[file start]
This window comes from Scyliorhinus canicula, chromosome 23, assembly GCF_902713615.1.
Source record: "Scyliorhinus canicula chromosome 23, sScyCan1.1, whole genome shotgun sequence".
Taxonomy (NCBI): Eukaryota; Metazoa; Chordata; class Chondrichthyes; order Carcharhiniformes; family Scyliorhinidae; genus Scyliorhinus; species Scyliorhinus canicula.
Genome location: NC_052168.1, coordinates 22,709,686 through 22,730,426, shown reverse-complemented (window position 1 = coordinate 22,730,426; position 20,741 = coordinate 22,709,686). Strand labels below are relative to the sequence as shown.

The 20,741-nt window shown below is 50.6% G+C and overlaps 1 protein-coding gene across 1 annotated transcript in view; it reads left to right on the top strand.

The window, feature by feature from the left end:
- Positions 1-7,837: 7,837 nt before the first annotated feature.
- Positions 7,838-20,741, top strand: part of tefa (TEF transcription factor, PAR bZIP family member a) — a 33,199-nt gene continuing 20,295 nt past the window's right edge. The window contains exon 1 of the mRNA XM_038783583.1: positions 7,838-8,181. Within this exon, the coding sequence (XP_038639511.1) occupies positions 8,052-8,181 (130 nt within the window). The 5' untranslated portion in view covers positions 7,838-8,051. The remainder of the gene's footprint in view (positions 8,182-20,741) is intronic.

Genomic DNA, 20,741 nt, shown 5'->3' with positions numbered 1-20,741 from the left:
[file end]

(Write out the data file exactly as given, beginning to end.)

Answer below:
This window comes from Scyliorhinus canicula, chromosome 23, assembly GCF_902713615.1.
Source record: "Scyliorhinus canicula chromosome 23, sScyCan1.1, whole genome shotgun sequence".
Taxonomy (NCBI): Eukaryota; Metazoa; Chordata; class Chondrichthyes; order Carcharhiniformes; family Scyliorhinidae; genus Scyliorhinus; species Scyliorhinus canicula.
Genome location: NC_052168.1, coordinates 22,709,686 through 22,730,426, shown reverse-complemented (window position 1 = coordinate 22,730,426; position 20,741 = coordinate 22,709,686). Strand labels below are relative to the sequence as shown.

The 20,741-nt window shown below is 50.6% G+C and overlaps 1 protein-coding gene across 1 annotated transcript in view; it reads left to right on the top strand.

The window, feature by feature from the left end:
- Positions 1-7,837: 7,837 nt before the first annotated feature.
- Positions 7,838-20,741, top strand: part of tefa (TEF transcription factor, PAR bZIP family member a) — a 33,199-nt gene continuing 20,295 nt past the window's right edge. The window contains exon 1 of the mRNA XM_038783583.1: positions 7,838-8,181. Within this exon, the coding sequence (XP_038639511.1) occupies positions 8,052-8,181 (130 nt within the window). The 5' untranslated portion in view covers positions 7,838-8,051. The remainder of the gene's footprint in view (positions 8,182-20,741) is intronic.

Genomic DNA, 20,741 nt, shown 5'->3' with positions numbered 1-20,741 from the left: